Saboteurs burn enlistment offices in Russia after Putin announcement
Putin's regime to 'collapse' in two years predicts Mikhail Kasyanov
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Saboteurs have set fire to enlistment offices in Russia after the country’s President Vladimir Putin announced a partial mobilisation. Partisans inside Russia targeted military offices after the announcement, according to the Rospartizan Telegram channel. Military offices burned overnight in St. Petersburg, Nizhny Novgorod and in the city of Tolyatti.
A call to set ablaze military registration and enlistment offices was made via the Telegram channel after Putin told Russians of the mobilisation decree.
The message read: “From now on, military registration and enlistment offices, mobile campaign centres and other buildings of the Ministry of War are the number one goal for the partisan movement.
“Prepare Molotov cocktails, stock up on combustible and dry alcohol and prepare.
“Aim at the premises with archives, destroy documents: Let them look for fathers, husbands, and brothers to personally hand them their death receipts. From now on, hitting a military commissar earns respect in the movement.”
The Kyiv Post reports that since Russia invaded Ukraine on February 24, there are believed to have been at least 23 attacks on military registration and enlistment offices in Russia. Twenty were arson attacks.
It has not been possible to independently verify the claims.
The claims come as Russians who have been detained while protesting against Putin’s partial mobilisation have been handed draft papers while in custody, according to the OVD-Info rights group.
Since Putin announced the move, protests have erupted and swiftly been broken up by police in cities across Russia.
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OVD-Info said at least 1,310 protesters have been detained with some presented with summonses to enlist.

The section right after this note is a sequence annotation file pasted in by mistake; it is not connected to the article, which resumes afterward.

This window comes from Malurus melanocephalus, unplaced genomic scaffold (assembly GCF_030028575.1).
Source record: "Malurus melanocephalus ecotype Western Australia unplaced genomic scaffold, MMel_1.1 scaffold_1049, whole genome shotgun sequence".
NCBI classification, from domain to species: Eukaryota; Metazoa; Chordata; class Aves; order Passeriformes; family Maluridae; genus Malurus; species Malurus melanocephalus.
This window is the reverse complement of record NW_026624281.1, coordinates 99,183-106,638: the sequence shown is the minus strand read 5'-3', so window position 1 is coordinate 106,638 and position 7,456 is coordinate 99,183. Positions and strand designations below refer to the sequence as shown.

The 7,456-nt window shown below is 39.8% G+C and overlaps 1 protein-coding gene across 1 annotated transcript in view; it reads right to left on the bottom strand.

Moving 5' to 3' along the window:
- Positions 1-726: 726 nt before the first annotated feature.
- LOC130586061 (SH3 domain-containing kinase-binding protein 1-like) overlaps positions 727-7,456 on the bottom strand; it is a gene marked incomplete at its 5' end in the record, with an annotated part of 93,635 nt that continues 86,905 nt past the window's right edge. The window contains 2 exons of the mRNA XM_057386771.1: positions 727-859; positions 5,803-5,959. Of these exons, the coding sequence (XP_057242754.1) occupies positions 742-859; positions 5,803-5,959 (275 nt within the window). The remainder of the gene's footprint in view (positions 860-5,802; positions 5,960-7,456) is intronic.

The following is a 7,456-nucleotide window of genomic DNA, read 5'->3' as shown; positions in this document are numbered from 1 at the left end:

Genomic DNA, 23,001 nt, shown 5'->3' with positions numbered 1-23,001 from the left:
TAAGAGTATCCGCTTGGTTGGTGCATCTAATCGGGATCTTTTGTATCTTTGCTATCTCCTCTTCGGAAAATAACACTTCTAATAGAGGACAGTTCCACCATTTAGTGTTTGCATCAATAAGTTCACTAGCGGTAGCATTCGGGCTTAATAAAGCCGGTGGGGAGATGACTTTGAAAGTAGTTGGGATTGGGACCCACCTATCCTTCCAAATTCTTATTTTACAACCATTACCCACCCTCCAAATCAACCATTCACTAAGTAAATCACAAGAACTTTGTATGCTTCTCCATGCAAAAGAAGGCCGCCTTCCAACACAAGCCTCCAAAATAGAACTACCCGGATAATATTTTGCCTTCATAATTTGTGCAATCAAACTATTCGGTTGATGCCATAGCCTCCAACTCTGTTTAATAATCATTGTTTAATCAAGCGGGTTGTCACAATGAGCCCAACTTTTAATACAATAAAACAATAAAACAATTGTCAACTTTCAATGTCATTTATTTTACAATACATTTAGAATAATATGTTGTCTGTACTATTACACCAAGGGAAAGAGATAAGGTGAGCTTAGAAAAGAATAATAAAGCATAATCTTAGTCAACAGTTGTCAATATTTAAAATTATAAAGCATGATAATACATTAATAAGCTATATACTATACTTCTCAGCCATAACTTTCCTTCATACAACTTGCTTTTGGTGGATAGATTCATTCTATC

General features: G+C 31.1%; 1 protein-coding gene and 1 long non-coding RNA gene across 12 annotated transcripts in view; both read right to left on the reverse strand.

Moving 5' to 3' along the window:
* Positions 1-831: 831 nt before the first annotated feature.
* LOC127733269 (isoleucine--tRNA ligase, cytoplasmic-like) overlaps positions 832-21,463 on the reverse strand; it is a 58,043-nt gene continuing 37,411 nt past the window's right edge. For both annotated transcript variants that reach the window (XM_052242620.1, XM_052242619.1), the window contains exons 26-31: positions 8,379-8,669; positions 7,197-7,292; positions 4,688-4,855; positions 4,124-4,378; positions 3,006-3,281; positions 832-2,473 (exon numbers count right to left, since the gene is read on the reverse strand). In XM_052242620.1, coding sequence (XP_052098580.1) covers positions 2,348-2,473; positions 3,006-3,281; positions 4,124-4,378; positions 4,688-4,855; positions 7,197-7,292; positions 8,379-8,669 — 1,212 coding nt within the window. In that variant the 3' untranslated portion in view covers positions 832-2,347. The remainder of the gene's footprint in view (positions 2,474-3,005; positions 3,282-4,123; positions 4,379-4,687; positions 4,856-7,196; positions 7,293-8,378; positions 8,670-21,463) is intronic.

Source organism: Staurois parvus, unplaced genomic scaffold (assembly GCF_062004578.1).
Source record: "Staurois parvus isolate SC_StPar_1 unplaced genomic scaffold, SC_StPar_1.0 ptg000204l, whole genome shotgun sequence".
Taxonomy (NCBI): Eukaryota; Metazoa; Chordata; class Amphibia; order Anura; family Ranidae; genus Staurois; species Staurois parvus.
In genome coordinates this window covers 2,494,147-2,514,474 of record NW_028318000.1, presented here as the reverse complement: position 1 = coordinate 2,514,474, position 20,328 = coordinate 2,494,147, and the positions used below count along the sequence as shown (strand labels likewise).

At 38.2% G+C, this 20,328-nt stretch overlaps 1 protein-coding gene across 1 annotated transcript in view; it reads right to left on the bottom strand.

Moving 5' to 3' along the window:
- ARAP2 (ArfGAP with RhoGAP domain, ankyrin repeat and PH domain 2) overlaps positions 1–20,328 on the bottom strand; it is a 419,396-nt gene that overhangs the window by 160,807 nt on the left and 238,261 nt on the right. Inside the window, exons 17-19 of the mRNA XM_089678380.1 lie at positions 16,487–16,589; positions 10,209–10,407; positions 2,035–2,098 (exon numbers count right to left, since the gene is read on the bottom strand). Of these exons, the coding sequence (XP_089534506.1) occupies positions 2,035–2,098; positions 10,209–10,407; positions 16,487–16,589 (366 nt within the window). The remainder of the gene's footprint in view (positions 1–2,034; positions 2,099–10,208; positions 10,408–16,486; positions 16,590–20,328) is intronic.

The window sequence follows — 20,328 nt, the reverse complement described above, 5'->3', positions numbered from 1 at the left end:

It added one protester in Moscow was told they faced a 10-year jail sentence for refusing to receive an enlistment order.
Under Russian law, police have the power to stop people who are thought to be evading mobilisation. The law provides for lengthy prison terms and hefty fines for those dodging the draft without legal grounds for exemption.
Kremlin spokesman Dmitry Peskov refused to deny reports some protesters had been given draft papers, saying only: “This is not against the law.”
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Russian men have rushed for the borders after Putin’s order with traffic at frontier crossings with Finland and Georgia surging. Prices for air tickets from Moscow have also rocketed.
The Finnish border guard’s Head of International Affairs, Matti Pitkaniitty, said: “The number clearly has picked up.”
Estonia, Latvia, Lithuania and Poland have been turning away Russians from crossings since midnight on Monday, saying they should not travel while their country is at war with Ukraine.
Plane tickets out of Moscow soared above £4,440 ($5,000) one-way to the nearest foreign locations with most tickets completely sold out over the coming days.
Social media groups have also appeared offering advice on how to get out of Russia. One news site in Russian gave a list of “where to run away right now from Russia”.
Mr Peskov dismissed reports of an exodus of draft-age men as exaggerated.
Meanwhile, former Conservative Defence Minister Dr Andrew Murrison has suggested Kyiv and its allies should seek to offer Putin something which will “enable him to save face”.
Dr Murrison told the Commons: “Unless we’re going to defeat Russia in classical terms – which is unlikely and desirable – there has to be an off-ramp to allow Putin to construct a narrative that will go down well amongst his population and through the media, which he controls.”
He continued: “It’s just not acceptable to say we cannot offer Putin something out of this that will enable him to save face and therefore get whatever it is through with his population.”
Defence Minister James Heappey replied: “I’m not sure I agree with (Dr Murrison) entirely. If Putin was looking for an off ramp, he’s had plenty of opportunities to deescalate and claim victory at some points along the route.
“In the 48 hours immediately following the mobilisation of Russian society, which is a clear escalation, I’m certainly not – representing His Majesty’s Government – going to stand here and say he deserves any further opportunities for an off ramp when he has made his decision on what should come next.”
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